From Bob Walsh (Kevin's Dad):
I’m not sure what my father’s early history was with dogs,
whether he had them growing up. He very well may have,
I don’t know. My sister, Boots, says they first had a Boston
Terrier—but that was before I was born. I just know we
always had dogs in our house.
My first dog was Dee Dee. Dee Dee was short for
her registered name of Dimity Davis. Everybody had a
nickname back then, even the dogs. Perhaps readers can
remember their very first dog and what that dog meant
to them. Dee Dee was a Smooth Fox Terrier mix. She was
a somewhat scruffy and very energetic little pup with an
enormous self-image. She was a little-bit-of-a-thing with
a great heart and huge appetite, which would eventually
be her undoing.
Dee Dee, foreground with me and my family, 1941.
My mother is holding me. My sister, Marie Beth
"Boots", is holding my twin brother, Dick.
Bob Walsh. For almost forty years, Bob Walsh worked in
the pharmaceutical industry before retiring to live the good
life in his early sixties. That means spending time with his
second wife, Mary. Bob married Mary in 1995. She too was a
widow who had lost her spouse. Their extended Brady Bunch
family includes nine adult children and twenty grandchildren.
Regularly by Bob’s side is his ever faithful dog, a Corgi named
Annie. Whether it is building a fly rod from scratch, tying flies,
or four-wheeling into a fishing hole filled with trout, Annie is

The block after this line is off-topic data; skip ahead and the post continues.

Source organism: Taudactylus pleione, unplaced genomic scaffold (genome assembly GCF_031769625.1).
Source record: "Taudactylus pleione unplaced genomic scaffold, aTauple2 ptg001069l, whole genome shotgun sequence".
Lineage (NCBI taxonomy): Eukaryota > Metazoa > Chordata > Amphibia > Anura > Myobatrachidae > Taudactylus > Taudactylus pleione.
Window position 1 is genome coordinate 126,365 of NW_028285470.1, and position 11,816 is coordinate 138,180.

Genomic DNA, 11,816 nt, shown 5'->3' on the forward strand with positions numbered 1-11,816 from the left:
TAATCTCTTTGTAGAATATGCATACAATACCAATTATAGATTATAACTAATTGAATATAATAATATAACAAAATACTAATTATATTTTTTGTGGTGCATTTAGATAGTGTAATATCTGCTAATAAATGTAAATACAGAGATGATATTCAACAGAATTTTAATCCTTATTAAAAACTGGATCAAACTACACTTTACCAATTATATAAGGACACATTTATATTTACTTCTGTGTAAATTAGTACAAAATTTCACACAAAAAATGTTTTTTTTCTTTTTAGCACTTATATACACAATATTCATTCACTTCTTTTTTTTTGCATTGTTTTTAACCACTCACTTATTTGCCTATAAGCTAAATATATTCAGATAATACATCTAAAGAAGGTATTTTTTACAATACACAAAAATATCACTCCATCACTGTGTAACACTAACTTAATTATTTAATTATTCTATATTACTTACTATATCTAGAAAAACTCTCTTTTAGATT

often with him.
Dee Dee was rarely far away from my twin brother and
me, unless of course she was foraging for food. She was
affectionate if you entered her space, but more often than
not, she preferred to lie down a step or two away.
“Oh, Dee Dee would often keep an eye on the twins. She
wouldn’t get too close, but if you put a barrier in the way,
she’d get very upset,” my sister Marie Beth (Boots) Hall
would fight. They were hungry and grumpy and would
sometimes take it out on each other. My mother had them
fenced in, inside of a playroom just off the kitchen. Dee
Dee was on the outside. She would cry, whine, and howl
with them. I think the twins’ crying hurt Dee Dee’s ears.
And she didn’t want to be separated from the kids.”
I was too young to remember those moments—or even
that photo of us with Dee Dee on the front stoop of the
house on Atwood Street—but that’s nice to hear now. Not
the crying tales—but the part about how much Dee Dee
loved us. We certainly loved her. Dee Dee had the run of
the house—as long as it was downstairs. My mother didn’t
think dogs should be on beds or upstairs. The upstairs
were for people and sleeping. Outside, though, it was free
rein, and Dee Dee would follow her nose to wherever she
could get a free meal.
*In our next excerpt, where Dee Dee went for dinner, and how werounded her up to bring her back home.